The Do’s and Don’ts of Social Media in the Workplace

If you are like a majority of the American workforce, you go to work and stare at a computer screen all day. With eight hours or more spent parked in front of a computer, your days at the office may find you faced with the temptation to waste your company’s dime and time on Facebook. Daily, the sirens of social media are beckoning you to navigate their way to help pass the time. So what do you do? Do you succumb to their call and sneak in a status update, wish your friend happy birthday, or play a quick game of Facebook Texas Hold ‘Em?

Why work when you can sow crops on Facebook?

According to a recent study released by the firewall provider Palo Alto Networks, that is exactly what an increasing number of workers are doing. After comparing results from Oct. 2010 with new findings from Nov. 2011, they found that the amount of bandwidth used for the active usage of Facebook postings, plug-ins and Zynga games had increased from 9% to 28%. According to, the study also found that Facebook use at work is no longer limited to just being left open on desktops; people are now more actively using the social network on company time.

These hard facts–which may prove upsetting for employers–could lead to an increase in company social media policies. Let’s face it–that increase would mean your boss officially micromanaging every detail of your work life, even down to your Internet use. Because no one likes to be babysat as an adult, or fired for wasting time on social media sites, NMR wanted to give you some tips for social media etiquette in the workplace.

Here are the Do’s and Don’ts of Social Media in the workplace:

Don’t: Take advantage of your employer’s lack of a social media policy

Because social media is a relatively new platform, many companies are still not enforcing a strict social media policy for employees. This means that employees have more freedom to troll, surf and comment at their leisure without being officially monitored or reprimanded.

Do: Self-regulate to avoid a crackdown on social media use

Just because someone is not looking over your shoulder or monitoring where your computer browsing takes you, it does not mean that you should be the one to ruin it for everyone. You are free from an official social media policy, but the excessive use of just one employee could bring to light the need for enforcement. Self-regulate your social media use to prevent a crackdown.

Don’t: Waste company time on social media sites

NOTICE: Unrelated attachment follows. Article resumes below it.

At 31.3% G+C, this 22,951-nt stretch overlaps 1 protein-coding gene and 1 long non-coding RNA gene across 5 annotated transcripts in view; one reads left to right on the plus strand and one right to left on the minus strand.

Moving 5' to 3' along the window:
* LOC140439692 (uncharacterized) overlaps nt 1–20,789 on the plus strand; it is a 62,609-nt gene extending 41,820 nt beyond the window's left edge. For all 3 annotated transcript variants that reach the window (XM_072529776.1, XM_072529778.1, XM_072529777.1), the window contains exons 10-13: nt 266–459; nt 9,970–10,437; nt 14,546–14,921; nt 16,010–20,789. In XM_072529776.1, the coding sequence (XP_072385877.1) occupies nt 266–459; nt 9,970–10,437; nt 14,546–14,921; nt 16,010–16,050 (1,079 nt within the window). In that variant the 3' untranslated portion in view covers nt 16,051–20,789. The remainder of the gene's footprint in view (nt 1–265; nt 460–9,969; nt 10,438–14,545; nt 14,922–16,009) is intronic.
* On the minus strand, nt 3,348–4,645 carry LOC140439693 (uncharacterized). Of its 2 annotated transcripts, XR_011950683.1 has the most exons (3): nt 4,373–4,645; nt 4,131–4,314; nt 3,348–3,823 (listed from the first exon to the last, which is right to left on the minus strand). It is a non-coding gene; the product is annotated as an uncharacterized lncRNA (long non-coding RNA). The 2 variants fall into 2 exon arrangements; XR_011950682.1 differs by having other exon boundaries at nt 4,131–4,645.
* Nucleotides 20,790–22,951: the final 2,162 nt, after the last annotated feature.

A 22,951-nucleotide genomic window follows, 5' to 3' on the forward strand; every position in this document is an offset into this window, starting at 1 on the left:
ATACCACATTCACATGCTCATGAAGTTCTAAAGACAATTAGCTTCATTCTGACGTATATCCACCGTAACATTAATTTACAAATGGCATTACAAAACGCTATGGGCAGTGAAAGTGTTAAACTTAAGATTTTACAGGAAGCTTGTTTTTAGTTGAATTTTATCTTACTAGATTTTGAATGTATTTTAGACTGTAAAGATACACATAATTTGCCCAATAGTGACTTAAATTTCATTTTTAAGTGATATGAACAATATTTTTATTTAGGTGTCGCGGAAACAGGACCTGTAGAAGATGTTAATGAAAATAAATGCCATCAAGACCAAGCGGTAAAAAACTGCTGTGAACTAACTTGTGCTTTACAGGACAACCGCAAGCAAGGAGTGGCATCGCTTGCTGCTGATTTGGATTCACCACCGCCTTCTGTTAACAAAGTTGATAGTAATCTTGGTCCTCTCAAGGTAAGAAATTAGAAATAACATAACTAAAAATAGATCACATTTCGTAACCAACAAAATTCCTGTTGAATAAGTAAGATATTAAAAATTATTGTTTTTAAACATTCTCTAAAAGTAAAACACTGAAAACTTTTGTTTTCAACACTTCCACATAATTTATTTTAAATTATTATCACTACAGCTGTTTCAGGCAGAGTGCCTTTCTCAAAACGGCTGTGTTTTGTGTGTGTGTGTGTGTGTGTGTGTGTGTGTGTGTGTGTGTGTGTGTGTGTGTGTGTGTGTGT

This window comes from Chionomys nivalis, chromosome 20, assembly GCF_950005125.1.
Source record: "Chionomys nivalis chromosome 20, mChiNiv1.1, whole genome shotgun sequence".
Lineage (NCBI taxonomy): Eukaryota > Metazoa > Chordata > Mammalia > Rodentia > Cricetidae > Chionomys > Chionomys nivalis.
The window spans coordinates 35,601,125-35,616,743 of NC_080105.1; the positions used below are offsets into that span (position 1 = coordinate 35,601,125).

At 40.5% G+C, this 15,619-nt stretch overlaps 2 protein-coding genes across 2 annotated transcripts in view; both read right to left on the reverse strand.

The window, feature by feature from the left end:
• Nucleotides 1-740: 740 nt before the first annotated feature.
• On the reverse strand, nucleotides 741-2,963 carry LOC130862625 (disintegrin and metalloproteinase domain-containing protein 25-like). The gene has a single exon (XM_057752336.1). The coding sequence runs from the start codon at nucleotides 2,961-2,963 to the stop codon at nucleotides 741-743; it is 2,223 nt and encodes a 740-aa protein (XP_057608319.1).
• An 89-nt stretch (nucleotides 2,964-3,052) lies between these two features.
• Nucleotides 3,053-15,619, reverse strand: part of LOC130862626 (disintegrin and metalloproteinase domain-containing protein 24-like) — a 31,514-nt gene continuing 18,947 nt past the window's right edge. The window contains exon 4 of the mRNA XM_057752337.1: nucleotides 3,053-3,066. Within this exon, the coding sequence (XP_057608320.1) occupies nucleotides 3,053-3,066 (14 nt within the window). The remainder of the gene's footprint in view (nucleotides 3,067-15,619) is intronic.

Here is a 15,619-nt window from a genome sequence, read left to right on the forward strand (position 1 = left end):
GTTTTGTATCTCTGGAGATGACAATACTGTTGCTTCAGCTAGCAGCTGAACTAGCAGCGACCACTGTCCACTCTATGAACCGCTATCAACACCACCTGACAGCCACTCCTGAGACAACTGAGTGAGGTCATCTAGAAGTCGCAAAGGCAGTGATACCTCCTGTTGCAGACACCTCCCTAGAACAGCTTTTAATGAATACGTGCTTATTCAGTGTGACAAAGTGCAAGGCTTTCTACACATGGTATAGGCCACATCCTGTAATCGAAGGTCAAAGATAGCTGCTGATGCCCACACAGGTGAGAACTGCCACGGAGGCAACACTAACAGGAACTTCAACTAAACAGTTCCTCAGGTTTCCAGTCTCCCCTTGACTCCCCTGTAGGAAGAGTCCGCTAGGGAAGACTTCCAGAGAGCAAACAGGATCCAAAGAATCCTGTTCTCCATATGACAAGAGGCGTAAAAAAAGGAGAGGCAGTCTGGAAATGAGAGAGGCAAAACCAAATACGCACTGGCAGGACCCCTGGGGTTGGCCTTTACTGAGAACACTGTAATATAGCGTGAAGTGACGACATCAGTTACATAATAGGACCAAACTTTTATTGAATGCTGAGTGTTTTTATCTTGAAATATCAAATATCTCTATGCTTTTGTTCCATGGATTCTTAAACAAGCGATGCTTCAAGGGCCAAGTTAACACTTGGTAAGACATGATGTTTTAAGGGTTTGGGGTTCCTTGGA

Wasting company time means wasting company money. No company wants to be wasting money in this economy; corporations are trimming the excess spending (and employees) at every turn to cut costs. Stick to updating your Facebook status on your unpaid lunch break to avoid being “trimmed.”

Do: Remember; you are being paid to work and are lucky to have a job

You receive a paycheck consistently for doing a job that you agreed to carry out. Your company is faithful in paying you, so you should be faithful in keeping up your end of the bargain. With unemployment rates so high and people struggling to find work, don’t waste any opportunity to prove your worth to your company. Plus, not holding up your end of the agreement could land you in the unemployment line.

Don’t: Share your personal opinions about your employer or coworkers on social media sites

If you are friends with your co-workers on any social media sites, avoid sharing your negative feelings about your company in your status updates. Not everyone needs to know what is on your mind, and should one of your co-worker “friends” share your discontent with your employer, it could cost you your job.

Do: Only use social media to update company pages or work-related use

Unless you are responsible for your company’s social media accounts, avoid hopping on Facebook or Twitter. Brand pages are super popular and important for companies to get their name out and inform their audience about new products or projects that are coming up. Keeping up with work-related social media is really important; keeping up with your personal Facebook Timeline at work–not so much.


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